Postgraduate studies offer a wide range of opportunities for students looking to further their education and career prospects.
Choosing the right postgraduate programme can be overwhelming, especially when faced with the choice between taught and research-based master’s degrees.
While both options lead to a master’s degree, they differ significantly in their approach, content and outcome.
Taught master’s programs are structured, classroom-based courses that provide students with in-depth knowledge and practical skills in a specific subject. Research-based master’s programs, on the other hand, focus on cutting-edge research in a particular field and are designed to equip students with advanced research skills and expertise.
In this article, we explore the differences between taught vs research masters programmes, to help you decide the best path to pursue based on your interests and career goals.
Taught masters vs research masters – what’s the difference?
Postgraduate students can choose between two main types of master’s programmes: a taught master’s and a research master’s. The differences between these two types of programmes can be seen in their:
- assessment methods,
- and overall focus.
|Differences||Taught Masters||Research Masters|
|Structure||Fixed and structured timetable||No set timetable|
|Curriculum||Modules and seminars||Independent research|
|Balance of Courses and Research||2/3 taught courses, 1/3 research project||Majority of effort in a research project|
|Assessment||Final project or exam||Dissertation based on research conducted|
|Focus||Broader understanding of specific field||Deeper insight into a particular research area|
|Examples||Master of Arts (MA), Master of Science (MSc), Postgraduate Diploma (PGDip), Postgraduate Certificate (PGCert)||Master of Research (MRes), Master of Philosophy (MPhil)|
Taught master’s, also known as coursework or postgraduate taught degrees, typically have a fixed and structured timetable.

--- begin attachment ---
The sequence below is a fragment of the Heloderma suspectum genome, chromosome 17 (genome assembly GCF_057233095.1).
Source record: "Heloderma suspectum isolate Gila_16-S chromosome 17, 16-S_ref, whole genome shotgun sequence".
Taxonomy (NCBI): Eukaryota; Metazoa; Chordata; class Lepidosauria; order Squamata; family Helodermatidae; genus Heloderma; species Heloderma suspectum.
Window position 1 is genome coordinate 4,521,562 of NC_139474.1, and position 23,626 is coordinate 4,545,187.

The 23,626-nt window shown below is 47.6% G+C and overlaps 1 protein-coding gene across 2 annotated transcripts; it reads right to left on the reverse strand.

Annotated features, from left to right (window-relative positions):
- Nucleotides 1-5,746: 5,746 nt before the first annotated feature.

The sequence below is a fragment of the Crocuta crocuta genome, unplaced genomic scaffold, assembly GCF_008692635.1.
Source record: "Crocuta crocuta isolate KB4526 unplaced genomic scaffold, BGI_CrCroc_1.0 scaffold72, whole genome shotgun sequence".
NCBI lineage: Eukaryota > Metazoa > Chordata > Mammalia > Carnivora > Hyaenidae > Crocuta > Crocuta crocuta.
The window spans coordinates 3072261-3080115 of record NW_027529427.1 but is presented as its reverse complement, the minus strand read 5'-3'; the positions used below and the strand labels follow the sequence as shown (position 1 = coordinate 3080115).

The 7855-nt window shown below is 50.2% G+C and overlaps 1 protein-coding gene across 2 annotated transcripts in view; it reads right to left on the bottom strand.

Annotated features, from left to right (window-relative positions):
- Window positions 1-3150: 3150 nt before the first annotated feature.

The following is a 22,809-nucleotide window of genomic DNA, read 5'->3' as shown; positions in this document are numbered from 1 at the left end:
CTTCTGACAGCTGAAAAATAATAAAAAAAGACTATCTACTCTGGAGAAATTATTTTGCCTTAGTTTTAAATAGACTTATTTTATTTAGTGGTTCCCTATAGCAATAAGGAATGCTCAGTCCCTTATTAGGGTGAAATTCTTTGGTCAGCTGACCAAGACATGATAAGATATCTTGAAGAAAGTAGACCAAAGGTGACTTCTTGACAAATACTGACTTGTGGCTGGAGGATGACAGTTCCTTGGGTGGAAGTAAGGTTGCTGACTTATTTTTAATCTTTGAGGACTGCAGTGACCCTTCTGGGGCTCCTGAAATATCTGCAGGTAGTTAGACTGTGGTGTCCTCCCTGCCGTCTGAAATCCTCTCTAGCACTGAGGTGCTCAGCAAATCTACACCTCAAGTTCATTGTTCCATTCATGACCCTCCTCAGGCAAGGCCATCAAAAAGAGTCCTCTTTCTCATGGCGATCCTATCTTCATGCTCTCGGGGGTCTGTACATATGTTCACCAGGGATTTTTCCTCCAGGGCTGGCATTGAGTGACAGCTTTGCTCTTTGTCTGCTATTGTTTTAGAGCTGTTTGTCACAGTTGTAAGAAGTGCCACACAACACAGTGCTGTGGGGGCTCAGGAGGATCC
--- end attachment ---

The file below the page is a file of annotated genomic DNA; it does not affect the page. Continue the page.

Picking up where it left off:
These programmes include a structured curriculum with modules and seminars that aim to provide students with a broader understanding of a specific field.
The proportion of taught courses and research projects in a taught master’s programme is normally 2/3 taught courses to 1/3 research project. Examples of taught master’s degrees are Master of Arts (MA), Master of Science (MSc), Postgraduate Diploma (PGDip), and Postgraduate Certificate (PGCert).
On the other hand, research degrees, also known as masters by research, focus on independent research in a particular area of study under the guidance of a supervisor.
These programmes have no set timetable and research is the primary focus.
The proportion of research projects and taught courses in a research master’s programme is reversed from a taught master’s with the majority of the effort being in research projects. Examples of research master’s degrees are Master of Research (MRes) and Master of Philosophy (MPhil).
The assessment methods also differ between the two types of programmes. Taught master’s programmes generally require a final project or exam, while research master’s programmes culminate in the submission of a dissertation that is solely assessed based on the quality of the research conducted.